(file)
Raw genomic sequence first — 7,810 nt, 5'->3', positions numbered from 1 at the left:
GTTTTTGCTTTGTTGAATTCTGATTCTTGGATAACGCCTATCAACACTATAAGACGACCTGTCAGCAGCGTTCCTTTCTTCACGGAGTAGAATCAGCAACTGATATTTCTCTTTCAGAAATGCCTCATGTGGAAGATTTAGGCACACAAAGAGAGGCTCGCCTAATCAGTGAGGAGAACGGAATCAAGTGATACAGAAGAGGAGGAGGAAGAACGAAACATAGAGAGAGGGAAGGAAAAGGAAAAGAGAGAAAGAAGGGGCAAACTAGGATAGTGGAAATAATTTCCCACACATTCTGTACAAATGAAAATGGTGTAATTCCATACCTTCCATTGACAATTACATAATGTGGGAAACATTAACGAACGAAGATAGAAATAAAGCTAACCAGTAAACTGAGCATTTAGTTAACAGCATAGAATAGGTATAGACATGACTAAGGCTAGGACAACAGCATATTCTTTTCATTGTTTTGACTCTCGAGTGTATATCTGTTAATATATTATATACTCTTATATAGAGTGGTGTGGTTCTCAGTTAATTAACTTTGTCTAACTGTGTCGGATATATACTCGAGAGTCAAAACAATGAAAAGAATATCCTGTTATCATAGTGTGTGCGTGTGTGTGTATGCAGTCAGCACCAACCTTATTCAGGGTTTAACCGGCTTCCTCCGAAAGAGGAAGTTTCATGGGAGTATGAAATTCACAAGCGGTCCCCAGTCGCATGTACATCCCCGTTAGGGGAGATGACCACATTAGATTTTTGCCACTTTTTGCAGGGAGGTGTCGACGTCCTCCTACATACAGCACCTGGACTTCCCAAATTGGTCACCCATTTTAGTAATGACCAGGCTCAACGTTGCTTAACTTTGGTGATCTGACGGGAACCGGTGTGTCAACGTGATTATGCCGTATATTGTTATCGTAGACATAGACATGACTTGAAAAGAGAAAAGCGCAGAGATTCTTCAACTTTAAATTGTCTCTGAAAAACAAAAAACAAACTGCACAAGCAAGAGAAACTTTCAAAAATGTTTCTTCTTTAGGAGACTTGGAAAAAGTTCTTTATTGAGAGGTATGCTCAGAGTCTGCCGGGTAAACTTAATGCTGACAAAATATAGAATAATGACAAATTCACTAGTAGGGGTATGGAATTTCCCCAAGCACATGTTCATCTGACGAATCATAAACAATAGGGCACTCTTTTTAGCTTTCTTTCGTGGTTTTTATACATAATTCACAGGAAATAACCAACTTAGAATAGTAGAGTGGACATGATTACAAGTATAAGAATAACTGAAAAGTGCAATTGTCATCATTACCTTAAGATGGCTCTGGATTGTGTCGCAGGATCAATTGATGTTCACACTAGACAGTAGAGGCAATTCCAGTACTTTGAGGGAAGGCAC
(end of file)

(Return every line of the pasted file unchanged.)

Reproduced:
Raw genomic sequence first — 7,810 nt, 5'->3', positions numbered from 1 at the left:
GTTTTTGCTTTGTTGAATTCTGATTCTTGGATAACGCCTATCAACACTATAAGACGACCTGTCAGCAGCGTTCCTTTCTTCACGGAGTAGAATCAGCAACTGATATTTCTCTTTCAGAAATGCCTCATGTGGAAGATTTAGGCACACAAAGAGAGGCTCGCCTAATCAGTGAGGAGAACGGAATCAAGTGATACAGAAGAGGAGGAGGAAGAACGAAACATAGAGAGAGGGAAGGAAAAGGAAAAGAGAGAAAGAAGGGGCAAACTAGGATAGTGGAAATAATTTCCCACACATTCTGTACAAATGAAAATGGTGTAATTCCATACCTTCCATTGACAATTACATAATGTGGGAAACATTAACGAACGAAGATAGAAATAAAGCTAACCAGTAAACTGAGCATTTAGTTAACAGCATAGAATAGGTATAGACATGACTAAGGCTAGGACAACAGCATATTCTTTTCATTGTTTTGACTCTCGAGTGTATATCTGTTAATATATTATATACTCTTATATAGAGTGGTGTGGTTCTCAGTTAATTAACTTTGTCTAACTGTGTCGGATATATACTCGAGAGTCAAAACAATGAAAAGAATATCCTGTTATCATAGTGTGTGCGTGTGTGTGTATGCAGTCAGCACCAACCTTATTCAGGGTTTAACCGGCTTCCTCCGAAAGAGGAAGTTTCATGGGAGTATGAAATTCACAAGCGGTCCCCAGTCGCATGTACATCCCCGTTAGGGGAGATGACCACATTAGATTTTTGCCACTTTTTGCAGGGAGGTGTCGACGTCCTCCTACATACAGCACCTGGACTTCCCAAATTGGTCACCCATTTTAGTAATGACCAGGCTCAACGTTGCTTAACTTTGGTGATCTGACGGGAACCGGTGTGTCAACGTGATTATGCCGTATATTGTTATCGTAGACATAGACATGACTTGAAAAGAGAAAAGCGCAGAGATTCTTCAACTTTAAATTGTCTCTGAAAAACAAAAAACAAACTGCACAAGCAAGAGAAACTTTCAAAAATGTTTCTTCTTTAGGAGACTTGGAAAAAGTTCTTTATTGAGAGGTATGCTCAGAGTCTGCCGGGTAAACTTAATGCTGACAAAATATAGAATAATGACAAATTCACTAGTAGGGGTATGGAATTTCCCCAAGCACATGTTCATCTGACGAATCATAAACAATAGGGCACTCTTTTTAGCTTTCTTTCGTGGTTTTTATACATAATTCACAGGAAATAACCAACTTAGAATAGTAGAGTGGACATGATTACAAGTATAAGAATAACTGAAAAGTGCAATTGTCATCATTACCTTAAGATGGCTCTGGATTGTGTCGCAGGATCAATTGATGTTCACACTAGACAGTAGAGGCAATTCCAGTACTTTGAGGGAAGGCAC